You don’t think about whether the store you’re taking your child into might get held up.
Nor should you.
Yet leaving your kid alone, even for a short time in safe circumstances, can lead to a child-abuse investigation.
What’s going on?
The researchers suspected that the overestimating of risk reflects moral convictions about proper parenting.
To separate the two instincts, they created a series of surveys asking participants to rate the danger to children left alone in five specific circumstances: a 2 ½-year-old at home for 20 minutes eating a snack and watching Frozen, for instance, or a 6-year-old in a park about a mile from her house for 25 minutes. The reasons for the parent’s absence were varied randomly. It could be unintentional, for work, to volunteer for charity, to relax or to meet an illicit lover.
Because the child’s situation was exactly the same in all the intentional cases, the risks should also be identical.
Asked what the dangers might be, participants listed the same ones in all circumstances, with a stranger harming the child the most common, followed by an accident.
The unintentional case might be slightly more dangerous, because parents wouldn’t have a chance to make provisions for their absence such as giving the child a phone and emergency instructions or parking the car in the shade.
But survey respondents didn’t see things this way at all.
“A mother’s unintentional absence was seen as safer for the child than a mother’s intentional absence for any reason, and a mother’s work-related absence was seen as more dangerous than an unintentional absence, but less dangerous than if the mother left to pursue an illicit sexual affair,” they write.
The same was true for fathers, except that respondents rated leaving for work as posing no greater danger than leaving unintentionally.
Moral disapproval informed beliefs about risks.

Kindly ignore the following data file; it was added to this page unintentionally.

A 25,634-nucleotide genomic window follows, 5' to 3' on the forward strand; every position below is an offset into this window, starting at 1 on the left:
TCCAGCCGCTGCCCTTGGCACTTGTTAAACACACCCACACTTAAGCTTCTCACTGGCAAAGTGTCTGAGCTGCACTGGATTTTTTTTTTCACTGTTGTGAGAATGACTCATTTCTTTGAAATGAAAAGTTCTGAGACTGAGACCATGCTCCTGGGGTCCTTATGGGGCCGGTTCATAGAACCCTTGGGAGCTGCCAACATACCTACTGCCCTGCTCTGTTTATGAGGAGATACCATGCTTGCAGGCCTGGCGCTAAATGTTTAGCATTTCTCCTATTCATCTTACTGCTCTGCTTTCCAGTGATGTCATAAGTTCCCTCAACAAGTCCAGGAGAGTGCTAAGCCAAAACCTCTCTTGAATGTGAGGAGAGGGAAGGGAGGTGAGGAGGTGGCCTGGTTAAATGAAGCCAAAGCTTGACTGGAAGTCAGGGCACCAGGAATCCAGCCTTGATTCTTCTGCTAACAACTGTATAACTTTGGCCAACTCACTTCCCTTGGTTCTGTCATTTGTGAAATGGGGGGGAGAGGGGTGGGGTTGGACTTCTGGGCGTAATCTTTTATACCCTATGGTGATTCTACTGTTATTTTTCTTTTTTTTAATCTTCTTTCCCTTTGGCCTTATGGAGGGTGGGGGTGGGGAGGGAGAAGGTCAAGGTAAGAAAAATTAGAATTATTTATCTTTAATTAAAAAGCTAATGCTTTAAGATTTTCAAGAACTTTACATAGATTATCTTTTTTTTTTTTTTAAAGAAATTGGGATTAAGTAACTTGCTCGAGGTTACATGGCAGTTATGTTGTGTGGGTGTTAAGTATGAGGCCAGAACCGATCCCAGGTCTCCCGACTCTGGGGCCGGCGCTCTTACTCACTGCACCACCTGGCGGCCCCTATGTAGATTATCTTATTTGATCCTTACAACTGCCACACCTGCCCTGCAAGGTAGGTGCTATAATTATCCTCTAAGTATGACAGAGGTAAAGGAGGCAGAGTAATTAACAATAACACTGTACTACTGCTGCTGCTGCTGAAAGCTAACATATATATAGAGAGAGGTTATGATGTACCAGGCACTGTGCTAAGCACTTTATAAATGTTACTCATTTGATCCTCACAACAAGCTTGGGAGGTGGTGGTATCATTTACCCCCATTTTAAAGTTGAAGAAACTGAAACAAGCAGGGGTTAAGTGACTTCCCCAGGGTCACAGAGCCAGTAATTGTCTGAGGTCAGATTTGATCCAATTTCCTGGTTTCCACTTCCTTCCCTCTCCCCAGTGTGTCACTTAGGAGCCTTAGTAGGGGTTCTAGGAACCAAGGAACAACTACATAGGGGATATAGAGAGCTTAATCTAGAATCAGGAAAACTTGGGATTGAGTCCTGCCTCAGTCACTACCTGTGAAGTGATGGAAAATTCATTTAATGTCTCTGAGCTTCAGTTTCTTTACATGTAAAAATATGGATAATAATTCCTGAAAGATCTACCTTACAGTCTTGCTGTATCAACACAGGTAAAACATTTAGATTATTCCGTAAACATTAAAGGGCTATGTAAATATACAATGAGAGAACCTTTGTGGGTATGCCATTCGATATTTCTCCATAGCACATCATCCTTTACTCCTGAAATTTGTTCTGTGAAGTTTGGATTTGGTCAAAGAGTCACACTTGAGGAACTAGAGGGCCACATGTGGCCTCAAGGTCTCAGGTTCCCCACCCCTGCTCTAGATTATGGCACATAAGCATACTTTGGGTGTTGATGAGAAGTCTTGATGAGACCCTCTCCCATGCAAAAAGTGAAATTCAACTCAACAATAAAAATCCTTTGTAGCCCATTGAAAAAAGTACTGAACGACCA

That was true even when the survey explicitly separated the two factors, first asking participants to rate leaving the child from 1 (nothing wrong) to 10 (highly unethical/immoral).
People rated the risk higher when they first made a moral judgment.
“People don’t only think that leaving children alone is dangerous and therefore immoral,” the researchers write.
“They also think it is immoral and therefore dangerous.
“That is, people overestimate the actual danger to children who are left alone by their parents, in order to better support or justify their moral condemnation of parents who do so.”
The result is a feedback loop that increases the legal and social penalties for leaving kids alone and reinforces the belief that even the briefest parental absence amounts to child abuse.
These beliefs don’t just affect busybodies. They lead police, prosecutors, judges and jurors to overestimate risks.
Take what happened to Julie Koehler: she left her three daughters, ages 8, 5 and 4, watching a video in the minivan while she went into an Evanston, Illinois, Starbucks for three minutes. When she saw a police officer talking to the girls through the open windows, she thought nothing of it, until he returned and her 8-year-old started crying. She rushed out of the store, and the situation deteriorated from there.
Koehler is a public defender in the homicide division.
She knew she hadn’t broken any laws and she had two lawyers, her husband and mother, to call to the scene.
She wasn’t arrested, but the state nonetheless initiated a child-abuse investigation.